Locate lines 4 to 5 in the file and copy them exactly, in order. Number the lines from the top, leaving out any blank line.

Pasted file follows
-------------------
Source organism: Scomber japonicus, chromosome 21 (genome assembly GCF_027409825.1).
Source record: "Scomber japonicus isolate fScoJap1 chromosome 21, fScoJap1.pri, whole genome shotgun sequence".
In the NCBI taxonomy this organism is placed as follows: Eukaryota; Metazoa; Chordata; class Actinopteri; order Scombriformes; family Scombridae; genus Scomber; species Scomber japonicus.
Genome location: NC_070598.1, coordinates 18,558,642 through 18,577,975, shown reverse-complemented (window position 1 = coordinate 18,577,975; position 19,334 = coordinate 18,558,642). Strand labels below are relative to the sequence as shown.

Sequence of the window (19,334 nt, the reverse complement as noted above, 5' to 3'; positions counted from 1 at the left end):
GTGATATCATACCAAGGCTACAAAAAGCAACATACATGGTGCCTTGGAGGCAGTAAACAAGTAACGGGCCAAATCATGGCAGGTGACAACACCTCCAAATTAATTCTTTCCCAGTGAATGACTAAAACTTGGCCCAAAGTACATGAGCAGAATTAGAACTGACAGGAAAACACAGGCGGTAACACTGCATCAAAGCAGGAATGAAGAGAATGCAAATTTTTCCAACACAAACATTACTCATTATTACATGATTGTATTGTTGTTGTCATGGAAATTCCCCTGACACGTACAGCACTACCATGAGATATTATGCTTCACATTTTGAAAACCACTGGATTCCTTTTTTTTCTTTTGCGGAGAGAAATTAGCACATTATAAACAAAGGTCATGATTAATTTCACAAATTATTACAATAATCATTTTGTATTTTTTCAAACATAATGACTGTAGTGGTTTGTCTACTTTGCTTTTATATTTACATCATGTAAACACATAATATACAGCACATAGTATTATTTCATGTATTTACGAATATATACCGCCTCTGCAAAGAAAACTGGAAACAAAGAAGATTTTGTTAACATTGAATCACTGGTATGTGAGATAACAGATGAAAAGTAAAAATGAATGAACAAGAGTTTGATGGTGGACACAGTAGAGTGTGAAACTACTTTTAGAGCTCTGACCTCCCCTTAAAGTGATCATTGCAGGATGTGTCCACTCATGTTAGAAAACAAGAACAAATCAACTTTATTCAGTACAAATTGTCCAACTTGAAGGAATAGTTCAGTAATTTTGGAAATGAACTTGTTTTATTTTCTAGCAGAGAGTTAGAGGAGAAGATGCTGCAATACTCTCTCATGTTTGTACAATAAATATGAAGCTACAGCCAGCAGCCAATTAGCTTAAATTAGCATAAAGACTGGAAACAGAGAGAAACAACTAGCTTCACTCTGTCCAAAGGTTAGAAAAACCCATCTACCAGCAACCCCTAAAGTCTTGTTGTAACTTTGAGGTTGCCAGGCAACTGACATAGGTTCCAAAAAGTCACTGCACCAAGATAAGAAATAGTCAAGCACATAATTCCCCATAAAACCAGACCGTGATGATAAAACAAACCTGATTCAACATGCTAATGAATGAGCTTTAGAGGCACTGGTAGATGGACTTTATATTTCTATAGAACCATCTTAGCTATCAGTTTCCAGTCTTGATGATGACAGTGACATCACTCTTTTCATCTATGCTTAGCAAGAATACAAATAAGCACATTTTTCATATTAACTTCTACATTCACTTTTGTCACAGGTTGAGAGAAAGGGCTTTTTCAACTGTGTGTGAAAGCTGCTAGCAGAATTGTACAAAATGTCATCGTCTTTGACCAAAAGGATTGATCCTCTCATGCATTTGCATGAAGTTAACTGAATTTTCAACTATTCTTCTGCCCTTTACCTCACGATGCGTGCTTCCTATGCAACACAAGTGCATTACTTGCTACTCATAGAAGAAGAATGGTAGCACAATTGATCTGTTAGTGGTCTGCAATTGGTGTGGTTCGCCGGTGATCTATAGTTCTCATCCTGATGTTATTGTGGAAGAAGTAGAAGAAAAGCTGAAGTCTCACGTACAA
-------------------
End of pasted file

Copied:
Genome location: NC_070598.1, coordinates 18,558,642 through 18,577,975, shown reverse-complemented (window position 1 = coordinate 18,577,975; position 19,334 = coordinate 18,558,642). Strand labels below are relative to the sequence as shown.

Sequence of the window (19,334 nt, the reverse complement as noted above, 5' to 3'; positions counted from 1 at the left end):